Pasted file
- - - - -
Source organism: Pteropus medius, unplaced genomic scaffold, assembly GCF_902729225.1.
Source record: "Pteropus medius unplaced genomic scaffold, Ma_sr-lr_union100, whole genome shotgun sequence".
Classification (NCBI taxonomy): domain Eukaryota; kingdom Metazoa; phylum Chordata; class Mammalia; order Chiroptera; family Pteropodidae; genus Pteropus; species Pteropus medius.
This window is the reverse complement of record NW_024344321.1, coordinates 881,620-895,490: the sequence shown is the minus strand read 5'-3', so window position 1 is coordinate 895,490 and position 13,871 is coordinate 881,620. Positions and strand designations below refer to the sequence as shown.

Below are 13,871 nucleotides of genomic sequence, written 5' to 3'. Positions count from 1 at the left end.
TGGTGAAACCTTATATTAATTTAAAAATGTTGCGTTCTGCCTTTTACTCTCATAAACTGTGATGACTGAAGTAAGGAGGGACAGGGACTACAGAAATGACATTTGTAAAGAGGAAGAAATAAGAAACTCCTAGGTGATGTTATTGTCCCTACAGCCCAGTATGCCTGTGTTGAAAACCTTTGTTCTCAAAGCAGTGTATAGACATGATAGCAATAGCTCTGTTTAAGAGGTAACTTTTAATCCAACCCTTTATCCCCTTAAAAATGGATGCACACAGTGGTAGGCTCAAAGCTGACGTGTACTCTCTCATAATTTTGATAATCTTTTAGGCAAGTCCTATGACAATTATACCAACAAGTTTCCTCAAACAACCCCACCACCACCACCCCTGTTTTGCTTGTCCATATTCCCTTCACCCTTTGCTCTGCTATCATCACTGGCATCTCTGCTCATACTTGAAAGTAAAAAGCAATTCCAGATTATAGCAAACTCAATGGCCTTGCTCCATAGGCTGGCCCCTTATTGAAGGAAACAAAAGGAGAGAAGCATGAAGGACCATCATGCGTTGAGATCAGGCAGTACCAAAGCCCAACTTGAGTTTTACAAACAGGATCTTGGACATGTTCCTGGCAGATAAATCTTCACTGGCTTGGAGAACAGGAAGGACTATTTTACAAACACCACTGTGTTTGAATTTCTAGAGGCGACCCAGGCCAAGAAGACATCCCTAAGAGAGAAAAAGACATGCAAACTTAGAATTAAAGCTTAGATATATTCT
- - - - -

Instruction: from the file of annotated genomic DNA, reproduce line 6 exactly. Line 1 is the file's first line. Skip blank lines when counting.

TGGTGAAACCTTATATTAATTTAAAAATGTTGCGTTCTGCCTTTTACTCTCATAAACTGTGATGACTGAAGTAAGGAGGGACAGGGACTACAGAAATGACATTTGTAAAGAGGAAGAAATAAGAAACTCCTAGGTGATGTTATTGTCCCTACAGCCCAGTATGCCTGTGTTGAAAACCTTTGTTCTCAAAGCAGTGTATAGACATGATAGCAATAGCTCTGTTTAAGAGGTAACTTTTAATCCAACCCTTTATCCCCTTAAAAATGGATGCACACAGTGGTAGGCTCAAAGCTGACGTGTACTCTCTCATAATTTTGATAATCTTTTAGGCAAGTCCTATGACAATTATACCAACAAGTTTCCTCAAACAACCCCACCACCACCACCCCTGTTTTGCTTGTCCATATTCCCTTCACCCTTTGCTCTGCTATCATCACTGGCATCTCTGCTCATACTTGAAAGTAAAAAGCAATTCCAGATTATAGCAAACTCAATGGCCTTGCTCCATAGGCTGGCCCCTTATTGAAGGAAACAAAAGGAGAGAAGCATGAAGGACCATCATGCGTTGAGATCAGGCAGTACCAAAGCCCAACTTGAGTTTTACAAACAGGATCTTGGACATGTTCCTGGCAGATAAATCTTCACTGGCTTGGAGAACAGGAAGGACTATTTTACAAACACCACTGTGTTTGAATTTCTAGAGGCGACCCAGGCCAAGAAGACATCCCTAAGAGAGAAAAAGACATGCAAACTTAGAATTAAAGCTTAGATATATTCT